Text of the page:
Malmö Central Station

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Malmö Central Station
Malmö C, mars 2015.jpg
Southern facade and bus terminal
Location MalmöMalmö
Sweden
Coordinates 55°36′34″N 13°00′03″E / 55.60944°N 13.00083°E / 55.60944; 13.00083Coordinates: 55°36′34″N 13°00′03″E / 55.60944°N 13.00083°E / 55.60944; 13.00083
Elevation 3 m (9.8 ft)
Owned by Jernhusen
Operated by SJ
Skånetrafiken
Oresundtrain
Line(s) Southern Main Line, City Tunnel
Distance 617.8 km (383.9 mi) from Stockholm C
History
Opened 1856

Malmö Central Station (Swedish: Malmö centralstation) is a railway station on the Southern Main Line in Malmö, Sweden opened in 1856. It serves approximately 17 million passengers per year,[1] making it the third busiest in Sweden behind Stockholm Central Station and Gothenburg Central Station, if counting all embarking and disemberking train passengers at this station. But by counting all passengers at Helsingborg Central station, including the ferry passengers at the HH Ferry route, this would stir the passenger top list around. Further is Stockholm Central station to become much smaller in the future, as all commuter trains which stop there, no longer will be doing so when a new tunnel under Stockholm is inaugurated around 2020. In general are all figures considering the largest railway stations in Sweden unclear and estimated rather than meassured. And ticket statistics doesn't help either, as many ticket types are valid for any of the three large stations in Malmö City.

With the opening of City Tunnel in 2010, the station began through services connecting south to Copenhagen via the Oresund Line, to stations north on the Southern Main Line, saving at least 15 minutes for through passengers.

History[edit]

Malmö Station was first opened in 1856, coinciding with the opening of the Malmö–Lund railway. At the time, the area was considered the outer edge of the city, but was convenient to Copenhagen-bound ferries, which loaded and unloaded in the Inre hamnen right in front of the station building.

The building was nearly destroyed in a fire ten years later, on 14 December 1866. When the building was reconstructed, the bell tower was kept. That part, between the platforms and the square Centralplan, was reopened in 1872.[2]

More and more lines were built and consequently more and more tracks and train sheds were needed. The new train shed with four new tracks opened in 1891. The Malmö-Kontinentens Järnväg from Malmö to Trelleborg was built in 1898. In 1926, Malmö Central Station became the station's official name.[3]

Though the train shed was built as a terminus, there is also a single through-line for freight next to the station building, allowing hopper wagons to access the port, where they serve a large granary plant producing most of the flour for baking in the counties of Skåne and Halland.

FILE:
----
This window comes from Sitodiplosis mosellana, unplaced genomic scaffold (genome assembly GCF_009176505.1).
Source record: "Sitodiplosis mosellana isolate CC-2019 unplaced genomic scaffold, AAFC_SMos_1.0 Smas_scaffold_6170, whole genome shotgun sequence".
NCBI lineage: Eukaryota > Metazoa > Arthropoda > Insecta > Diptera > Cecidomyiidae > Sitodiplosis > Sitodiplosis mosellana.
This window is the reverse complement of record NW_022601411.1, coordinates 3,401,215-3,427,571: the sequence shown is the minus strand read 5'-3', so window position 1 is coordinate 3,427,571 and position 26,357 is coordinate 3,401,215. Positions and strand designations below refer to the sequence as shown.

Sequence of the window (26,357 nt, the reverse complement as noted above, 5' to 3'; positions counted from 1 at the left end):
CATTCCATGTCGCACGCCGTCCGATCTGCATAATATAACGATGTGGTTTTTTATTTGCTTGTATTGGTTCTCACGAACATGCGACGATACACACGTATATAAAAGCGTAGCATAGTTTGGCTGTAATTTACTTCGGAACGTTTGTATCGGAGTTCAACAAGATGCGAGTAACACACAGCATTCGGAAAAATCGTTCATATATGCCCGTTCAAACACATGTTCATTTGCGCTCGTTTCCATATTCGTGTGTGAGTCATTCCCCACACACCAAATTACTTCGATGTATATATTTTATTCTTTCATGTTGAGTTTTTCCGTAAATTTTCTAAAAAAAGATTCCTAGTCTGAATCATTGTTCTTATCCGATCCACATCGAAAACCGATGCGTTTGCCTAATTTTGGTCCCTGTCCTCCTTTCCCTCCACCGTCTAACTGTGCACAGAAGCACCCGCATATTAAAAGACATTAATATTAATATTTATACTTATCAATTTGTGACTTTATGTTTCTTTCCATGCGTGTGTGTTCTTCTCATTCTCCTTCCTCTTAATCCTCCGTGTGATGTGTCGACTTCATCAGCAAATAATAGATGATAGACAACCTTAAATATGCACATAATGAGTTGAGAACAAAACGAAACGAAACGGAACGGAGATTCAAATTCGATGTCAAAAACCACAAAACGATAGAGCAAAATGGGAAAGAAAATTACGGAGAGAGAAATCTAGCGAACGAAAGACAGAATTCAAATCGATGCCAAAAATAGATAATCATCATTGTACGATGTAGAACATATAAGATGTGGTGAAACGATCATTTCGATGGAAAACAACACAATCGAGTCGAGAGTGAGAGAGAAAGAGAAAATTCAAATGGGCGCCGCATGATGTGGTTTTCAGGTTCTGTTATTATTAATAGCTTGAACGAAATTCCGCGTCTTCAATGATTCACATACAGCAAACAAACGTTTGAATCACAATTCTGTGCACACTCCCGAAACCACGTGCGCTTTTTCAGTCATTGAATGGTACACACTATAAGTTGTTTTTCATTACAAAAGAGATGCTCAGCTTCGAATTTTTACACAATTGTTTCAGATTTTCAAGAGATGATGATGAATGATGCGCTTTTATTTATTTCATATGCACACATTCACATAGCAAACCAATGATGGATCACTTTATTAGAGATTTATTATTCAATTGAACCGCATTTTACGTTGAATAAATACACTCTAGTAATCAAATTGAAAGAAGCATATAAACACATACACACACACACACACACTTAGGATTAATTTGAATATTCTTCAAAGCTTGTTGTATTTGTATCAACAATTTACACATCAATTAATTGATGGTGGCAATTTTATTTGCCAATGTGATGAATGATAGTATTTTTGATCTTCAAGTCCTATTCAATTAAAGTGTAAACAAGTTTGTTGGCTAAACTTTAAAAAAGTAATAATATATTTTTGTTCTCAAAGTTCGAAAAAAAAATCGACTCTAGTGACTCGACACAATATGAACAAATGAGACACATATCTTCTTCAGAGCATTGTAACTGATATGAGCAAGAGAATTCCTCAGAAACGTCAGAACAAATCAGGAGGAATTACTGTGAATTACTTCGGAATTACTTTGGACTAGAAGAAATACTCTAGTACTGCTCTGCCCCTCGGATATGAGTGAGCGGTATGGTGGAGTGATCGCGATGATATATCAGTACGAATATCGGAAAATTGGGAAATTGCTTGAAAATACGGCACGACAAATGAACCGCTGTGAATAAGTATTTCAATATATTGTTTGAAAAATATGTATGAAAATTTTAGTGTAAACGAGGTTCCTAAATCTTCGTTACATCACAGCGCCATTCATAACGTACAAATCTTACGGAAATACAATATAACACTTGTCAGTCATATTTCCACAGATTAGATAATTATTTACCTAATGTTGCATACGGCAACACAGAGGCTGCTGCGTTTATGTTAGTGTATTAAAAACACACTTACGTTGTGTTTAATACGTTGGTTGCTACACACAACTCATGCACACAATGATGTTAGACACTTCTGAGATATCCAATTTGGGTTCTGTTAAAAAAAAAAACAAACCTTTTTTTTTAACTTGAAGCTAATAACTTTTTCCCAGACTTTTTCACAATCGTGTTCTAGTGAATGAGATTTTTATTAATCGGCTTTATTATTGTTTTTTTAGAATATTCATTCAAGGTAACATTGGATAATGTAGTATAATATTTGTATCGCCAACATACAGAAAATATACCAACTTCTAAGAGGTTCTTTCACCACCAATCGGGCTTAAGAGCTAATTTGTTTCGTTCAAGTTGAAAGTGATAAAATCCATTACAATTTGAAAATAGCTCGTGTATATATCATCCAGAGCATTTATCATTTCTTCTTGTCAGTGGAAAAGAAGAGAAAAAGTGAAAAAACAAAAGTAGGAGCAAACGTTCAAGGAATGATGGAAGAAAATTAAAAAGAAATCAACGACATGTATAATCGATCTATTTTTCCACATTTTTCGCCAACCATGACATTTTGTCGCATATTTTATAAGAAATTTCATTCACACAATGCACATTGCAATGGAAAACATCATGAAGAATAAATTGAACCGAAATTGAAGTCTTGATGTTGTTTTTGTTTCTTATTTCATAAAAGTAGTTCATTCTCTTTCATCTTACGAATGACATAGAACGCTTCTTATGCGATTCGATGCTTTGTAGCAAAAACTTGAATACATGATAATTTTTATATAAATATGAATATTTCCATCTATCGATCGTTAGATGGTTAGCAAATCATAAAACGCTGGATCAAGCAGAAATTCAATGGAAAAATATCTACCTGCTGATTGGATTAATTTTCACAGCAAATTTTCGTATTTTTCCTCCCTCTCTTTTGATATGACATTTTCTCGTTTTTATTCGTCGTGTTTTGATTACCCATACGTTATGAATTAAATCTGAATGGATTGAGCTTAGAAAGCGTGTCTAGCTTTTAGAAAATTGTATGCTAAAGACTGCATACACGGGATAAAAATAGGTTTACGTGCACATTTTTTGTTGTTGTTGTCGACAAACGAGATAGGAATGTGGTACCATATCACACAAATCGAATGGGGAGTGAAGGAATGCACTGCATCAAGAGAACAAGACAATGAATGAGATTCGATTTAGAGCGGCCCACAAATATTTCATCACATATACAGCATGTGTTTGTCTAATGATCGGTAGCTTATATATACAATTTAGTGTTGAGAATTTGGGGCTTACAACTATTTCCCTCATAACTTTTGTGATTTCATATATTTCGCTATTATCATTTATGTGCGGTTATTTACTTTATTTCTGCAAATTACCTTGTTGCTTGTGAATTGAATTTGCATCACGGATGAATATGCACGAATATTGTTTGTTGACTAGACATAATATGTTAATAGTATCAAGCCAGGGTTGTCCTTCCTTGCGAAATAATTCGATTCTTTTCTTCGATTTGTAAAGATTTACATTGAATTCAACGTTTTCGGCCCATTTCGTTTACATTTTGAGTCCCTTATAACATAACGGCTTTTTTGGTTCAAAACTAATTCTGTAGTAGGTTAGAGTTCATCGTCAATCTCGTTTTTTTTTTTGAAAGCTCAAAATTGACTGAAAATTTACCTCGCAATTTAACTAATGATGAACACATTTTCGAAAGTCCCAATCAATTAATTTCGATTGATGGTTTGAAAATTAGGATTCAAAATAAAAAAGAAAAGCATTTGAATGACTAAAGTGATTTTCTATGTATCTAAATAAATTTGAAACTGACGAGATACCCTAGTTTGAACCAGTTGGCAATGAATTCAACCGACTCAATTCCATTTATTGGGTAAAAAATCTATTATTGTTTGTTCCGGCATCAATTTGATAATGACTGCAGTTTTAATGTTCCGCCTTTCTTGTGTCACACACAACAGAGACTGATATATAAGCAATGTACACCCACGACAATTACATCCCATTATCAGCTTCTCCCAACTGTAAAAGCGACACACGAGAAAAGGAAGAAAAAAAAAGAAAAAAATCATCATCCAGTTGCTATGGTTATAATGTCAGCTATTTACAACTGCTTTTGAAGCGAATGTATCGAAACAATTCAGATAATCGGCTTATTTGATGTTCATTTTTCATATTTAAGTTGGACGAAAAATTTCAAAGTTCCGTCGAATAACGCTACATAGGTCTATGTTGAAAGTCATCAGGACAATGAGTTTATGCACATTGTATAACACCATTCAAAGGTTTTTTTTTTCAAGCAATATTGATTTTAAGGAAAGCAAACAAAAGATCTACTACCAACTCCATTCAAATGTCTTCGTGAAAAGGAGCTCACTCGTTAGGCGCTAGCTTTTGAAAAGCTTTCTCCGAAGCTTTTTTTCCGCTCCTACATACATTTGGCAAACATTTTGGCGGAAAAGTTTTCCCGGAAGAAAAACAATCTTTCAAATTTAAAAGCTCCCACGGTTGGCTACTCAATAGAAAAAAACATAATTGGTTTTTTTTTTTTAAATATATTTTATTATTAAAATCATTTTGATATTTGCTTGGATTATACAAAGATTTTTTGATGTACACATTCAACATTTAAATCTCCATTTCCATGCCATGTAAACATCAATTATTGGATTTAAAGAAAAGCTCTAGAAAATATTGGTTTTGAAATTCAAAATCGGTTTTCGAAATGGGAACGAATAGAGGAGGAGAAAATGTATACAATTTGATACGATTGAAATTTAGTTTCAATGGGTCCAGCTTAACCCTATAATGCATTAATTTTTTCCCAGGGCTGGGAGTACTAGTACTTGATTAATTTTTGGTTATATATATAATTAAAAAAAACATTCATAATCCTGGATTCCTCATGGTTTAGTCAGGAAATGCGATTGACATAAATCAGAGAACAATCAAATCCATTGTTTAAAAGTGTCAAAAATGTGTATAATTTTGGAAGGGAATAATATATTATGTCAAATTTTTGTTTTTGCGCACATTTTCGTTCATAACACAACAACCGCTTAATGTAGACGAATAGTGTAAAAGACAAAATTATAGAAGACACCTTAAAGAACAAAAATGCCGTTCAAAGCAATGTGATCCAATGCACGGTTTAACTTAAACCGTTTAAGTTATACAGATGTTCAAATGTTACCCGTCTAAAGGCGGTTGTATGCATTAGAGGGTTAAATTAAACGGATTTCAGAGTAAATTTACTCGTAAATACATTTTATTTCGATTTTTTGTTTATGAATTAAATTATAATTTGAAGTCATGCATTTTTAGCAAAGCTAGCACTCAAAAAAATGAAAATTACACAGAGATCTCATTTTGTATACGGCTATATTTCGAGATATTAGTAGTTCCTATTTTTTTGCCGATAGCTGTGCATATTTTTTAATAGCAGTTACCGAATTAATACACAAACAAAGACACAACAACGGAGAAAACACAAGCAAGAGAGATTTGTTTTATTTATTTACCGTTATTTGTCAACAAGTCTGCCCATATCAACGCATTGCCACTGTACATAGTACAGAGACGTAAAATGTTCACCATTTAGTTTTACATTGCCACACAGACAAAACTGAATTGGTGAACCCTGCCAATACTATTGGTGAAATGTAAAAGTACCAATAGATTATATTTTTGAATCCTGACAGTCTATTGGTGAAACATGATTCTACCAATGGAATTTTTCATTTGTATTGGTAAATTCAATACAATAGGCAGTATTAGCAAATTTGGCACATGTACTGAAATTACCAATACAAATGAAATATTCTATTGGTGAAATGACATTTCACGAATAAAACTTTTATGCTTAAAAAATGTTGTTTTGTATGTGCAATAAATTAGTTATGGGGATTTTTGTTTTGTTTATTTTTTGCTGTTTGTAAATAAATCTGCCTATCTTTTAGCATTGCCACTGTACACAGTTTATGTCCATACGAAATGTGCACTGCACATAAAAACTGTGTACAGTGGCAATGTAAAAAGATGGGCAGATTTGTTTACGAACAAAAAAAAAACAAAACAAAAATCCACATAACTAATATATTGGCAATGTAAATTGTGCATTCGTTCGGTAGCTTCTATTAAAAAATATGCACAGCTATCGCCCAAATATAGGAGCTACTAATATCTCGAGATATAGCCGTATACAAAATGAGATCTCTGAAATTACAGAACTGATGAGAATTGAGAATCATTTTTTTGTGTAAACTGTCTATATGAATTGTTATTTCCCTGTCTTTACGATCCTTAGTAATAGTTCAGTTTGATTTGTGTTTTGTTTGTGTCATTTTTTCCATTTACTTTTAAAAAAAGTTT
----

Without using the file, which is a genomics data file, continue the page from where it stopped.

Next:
In 2000, both local and long-distance trains began running directly to Denmark via the new Öresund Bridge. Malmö became the centre of the new Oresundtrain regional railway system spanning eastern Denmark and much of southern Sweden, which in 2009 became integrated with local buses and trains in most of its service areas. The trains were, however, forced to reverse direction in Malmö’s terminal station, creating delays for anyone travelling to Denmark from Lund and beyond, and restricting the frequency of service, as each train had to both enter and leave Malmö by the same tracks, taking up space in between.

This situation was solved with the opening of the City Tunnel in December 2011, finally allowing through traffic. All passenger traffic to/from Denmark now uses the tunnel, and most local trains use it too, terminating instead at Hyllie station at the other end of the tunnel if not going beyond Malmö.

The tunnel tracks make up tracks 1-4, and most traffic has shifted to this new lower level of Malmö Central Station. The main overall roof sees relatively little traffic. It was renovated at the same time to accommodate occasional long-distance trains including some services to Stockholm and the night express to Berlin. Its tracks are numbered 5-10 (six tracks as opposed to the original seven: one track was torn up during renovation to allow for more commercial space adjacent to the Centralplan bus terminal). The adjacent train shed previously used for local Pågatågen was demolished in its entirety to allow for an extension to the Centralplan, its traffic taken over by the City Tunnel.

Awards[edit]

In 2011 Malmö Central Station won the Brunel Award for its architecture.

Gallery[edit]

See also[edit]

References[edit]

External links[edit]